Doctrine of Discovery
What is the Doctrine of Discovery?
Bruce McIvor, lawyer, historian, partner at First Peoples Law LLP answers this question:
“The Doctrine of Discovery is a legal principle that European countries extinguished Indigenous sovereignty and acquired the underlying title to Indigenous Peoples’ lands upon ‘discovering’ them.
The Doctrine of Discovery is inspired by racist 15th century papal bulls dividing up “uncivilized” Indigenous lands for European powers. It became a legal principle through United States Supreme Court decisions of the 1820s and 1830s (the “Marshall Decisions”). It made its way into Canadian law in the 1880s through the St. Catherine’s Milling decision.
While it has been repudiated around the world, the Supreme Court of Canada has grounded its interpretation of section 35 of the constitution on the dubious and racist legal principles that underlay the Doctrine of Discovery. The often-used phrase ‘assertion of Crown sovereignty’ is a Canadian euphemism for the Doctrine of Discovery.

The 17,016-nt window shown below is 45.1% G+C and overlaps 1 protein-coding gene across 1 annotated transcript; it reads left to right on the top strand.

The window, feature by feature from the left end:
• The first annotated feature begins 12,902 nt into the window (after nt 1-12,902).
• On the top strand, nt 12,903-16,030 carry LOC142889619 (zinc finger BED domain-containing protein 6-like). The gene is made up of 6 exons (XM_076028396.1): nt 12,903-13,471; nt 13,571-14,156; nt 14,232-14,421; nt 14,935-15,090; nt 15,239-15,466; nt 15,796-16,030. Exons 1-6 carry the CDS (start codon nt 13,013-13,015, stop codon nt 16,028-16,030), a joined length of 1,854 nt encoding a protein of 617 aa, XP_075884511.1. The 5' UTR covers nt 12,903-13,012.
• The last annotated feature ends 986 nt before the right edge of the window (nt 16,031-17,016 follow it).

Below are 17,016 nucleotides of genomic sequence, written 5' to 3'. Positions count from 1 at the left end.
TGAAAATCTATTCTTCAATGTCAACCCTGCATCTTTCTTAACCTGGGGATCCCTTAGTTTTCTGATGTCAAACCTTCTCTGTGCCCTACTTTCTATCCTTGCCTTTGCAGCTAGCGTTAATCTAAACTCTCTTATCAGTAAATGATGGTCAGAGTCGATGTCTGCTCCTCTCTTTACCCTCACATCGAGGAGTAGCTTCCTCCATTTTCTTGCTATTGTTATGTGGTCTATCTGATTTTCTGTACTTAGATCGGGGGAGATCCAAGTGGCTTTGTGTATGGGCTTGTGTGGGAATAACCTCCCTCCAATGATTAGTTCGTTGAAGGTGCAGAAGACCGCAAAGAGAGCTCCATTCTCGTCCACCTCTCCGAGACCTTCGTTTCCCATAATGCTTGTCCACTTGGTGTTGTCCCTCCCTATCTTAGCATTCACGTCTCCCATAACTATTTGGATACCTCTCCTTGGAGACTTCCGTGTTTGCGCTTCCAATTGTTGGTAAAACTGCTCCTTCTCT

The continued centrality of the Doctrine of Discovery to modern Canadian Aboriginal law is the source of many Indigenous people’s rejection of the Canadian legal system and government policies on ‘reconciliation’.”
Indigenous Values Initiative, “What is the Doctrine of Discovery?,” Doctrine of Discovery Project (30 July 2018)
Recent articles about the Doctrine of Discovery:
Talks by Bruce McIvor explaining “Why Reconciliation Fails”
Truth and Reconciliation Report Calls to action
Action 49 explicitly asks religious denominations to repudiate the Doctrine of Discovery
UUA resolution to repudiate the Doctrine of Discovery
A list of faith communities that have signed on in Canada and the US, can be found here: